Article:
They took a bet on me and in my contract it said, "Must have singing lesson every week." They paid for me, a lead in a musical, to have singing lessons. So the most surprising left turn of my career has been musicals — and I love them!

What's your relationship with risk in your career?

Say yes, absolutely. Try it. For me, I always had in my head, keep as many doors open. I knew that's what I loved from when I trained as an actor. When you train, you do fencing and then you do a scene, like Shakespeare class, and then you'll have singing once a week. It's all this old school acting, it's all about fight combat, but also how to use your body, voice lessons, movement lessons, circus skills, you would do literally everything. Then you're doing a Mamet play, and then you're doing a comedy, and I thrived on that. So I knew if I could have my choice, the more variety the better. And so I tried to keep as many doors open as I could.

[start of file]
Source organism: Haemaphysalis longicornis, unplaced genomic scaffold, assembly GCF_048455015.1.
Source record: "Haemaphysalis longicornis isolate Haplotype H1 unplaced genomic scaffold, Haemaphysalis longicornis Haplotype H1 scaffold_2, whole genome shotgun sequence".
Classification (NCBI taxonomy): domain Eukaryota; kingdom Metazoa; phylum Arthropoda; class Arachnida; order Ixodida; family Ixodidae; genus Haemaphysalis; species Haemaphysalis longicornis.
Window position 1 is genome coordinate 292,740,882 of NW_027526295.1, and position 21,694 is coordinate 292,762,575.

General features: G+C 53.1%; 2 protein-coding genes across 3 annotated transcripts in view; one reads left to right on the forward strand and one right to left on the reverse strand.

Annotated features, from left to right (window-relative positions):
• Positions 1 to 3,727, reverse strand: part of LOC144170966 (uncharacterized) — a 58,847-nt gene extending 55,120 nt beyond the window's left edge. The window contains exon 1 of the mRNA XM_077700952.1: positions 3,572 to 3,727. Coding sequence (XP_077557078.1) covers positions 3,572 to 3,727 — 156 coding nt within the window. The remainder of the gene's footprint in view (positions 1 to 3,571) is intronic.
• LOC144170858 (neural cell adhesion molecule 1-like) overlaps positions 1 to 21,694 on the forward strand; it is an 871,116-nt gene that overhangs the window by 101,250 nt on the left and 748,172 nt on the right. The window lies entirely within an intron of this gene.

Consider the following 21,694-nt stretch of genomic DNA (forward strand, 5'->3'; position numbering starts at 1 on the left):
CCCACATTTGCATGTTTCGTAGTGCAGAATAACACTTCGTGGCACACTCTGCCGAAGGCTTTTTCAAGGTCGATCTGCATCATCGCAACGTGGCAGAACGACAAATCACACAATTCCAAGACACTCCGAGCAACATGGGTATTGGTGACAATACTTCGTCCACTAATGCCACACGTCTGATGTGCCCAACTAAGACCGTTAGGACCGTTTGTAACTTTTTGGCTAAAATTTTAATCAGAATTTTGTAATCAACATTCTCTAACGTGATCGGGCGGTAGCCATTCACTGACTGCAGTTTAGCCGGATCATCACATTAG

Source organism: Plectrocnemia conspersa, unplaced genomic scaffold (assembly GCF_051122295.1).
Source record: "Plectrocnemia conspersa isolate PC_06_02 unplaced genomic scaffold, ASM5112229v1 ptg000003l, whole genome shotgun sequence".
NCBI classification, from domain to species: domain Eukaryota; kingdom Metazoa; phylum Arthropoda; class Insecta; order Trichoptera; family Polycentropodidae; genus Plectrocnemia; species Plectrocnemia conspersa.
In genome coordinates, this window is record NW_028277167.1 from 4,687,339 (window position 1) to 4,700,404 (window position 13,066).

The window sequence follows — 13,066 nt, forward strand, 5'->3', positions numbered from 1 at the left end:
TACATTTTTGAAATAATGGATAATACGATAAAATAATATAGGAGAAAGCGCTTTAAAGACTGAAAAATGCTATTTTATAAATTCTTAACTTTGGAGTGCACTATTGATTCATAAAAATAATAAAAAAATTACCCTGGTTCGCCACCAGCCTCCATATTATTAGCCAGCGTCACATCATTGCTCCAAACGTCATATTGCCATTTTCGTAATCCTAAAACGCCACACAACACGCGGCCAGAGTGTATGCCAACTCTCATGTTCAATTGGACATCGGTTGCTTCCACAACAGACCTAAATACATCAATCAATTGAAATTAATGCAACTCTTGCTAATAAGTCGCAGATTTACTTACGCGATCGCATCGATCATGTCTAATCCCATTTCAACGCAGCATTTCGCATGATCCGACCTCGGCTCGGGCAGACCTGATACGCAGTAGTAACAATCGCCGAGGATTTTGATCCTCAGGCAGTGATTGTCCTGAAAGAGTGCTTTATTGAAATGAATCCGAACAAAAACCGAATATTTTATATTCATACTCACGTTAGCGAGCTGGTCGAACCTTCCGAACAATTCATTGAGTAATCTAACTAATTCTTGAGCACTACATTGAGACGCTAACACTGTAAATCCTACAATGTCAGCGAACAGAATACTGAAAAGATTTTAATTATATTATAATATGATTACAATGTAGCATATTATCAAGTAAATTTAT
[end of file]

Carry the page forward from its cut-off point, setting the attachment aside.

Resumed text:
There was a little period in there around X-Men two or three where I was like, the scripts aren't really cutting it for me. That action-y, reluctant hero sort of role. And so I just constantly looked for other things.

I was a very scared kid. Hated feeling scared, I hated that feeling that I was going to be trapped because my fear would be too great, so I would always push through. I don't think I've ever been as scared to take on a role as this. The more scared I am, the more courage I find, and the more rewarding the whole thing becomes whether it's a success or not.

So my relationship with the risk is uncomfortable. I've had to spend many years getting comfortable with that, and then realizing that if I'm too comfortable, I'm probably doing pretty average stuff.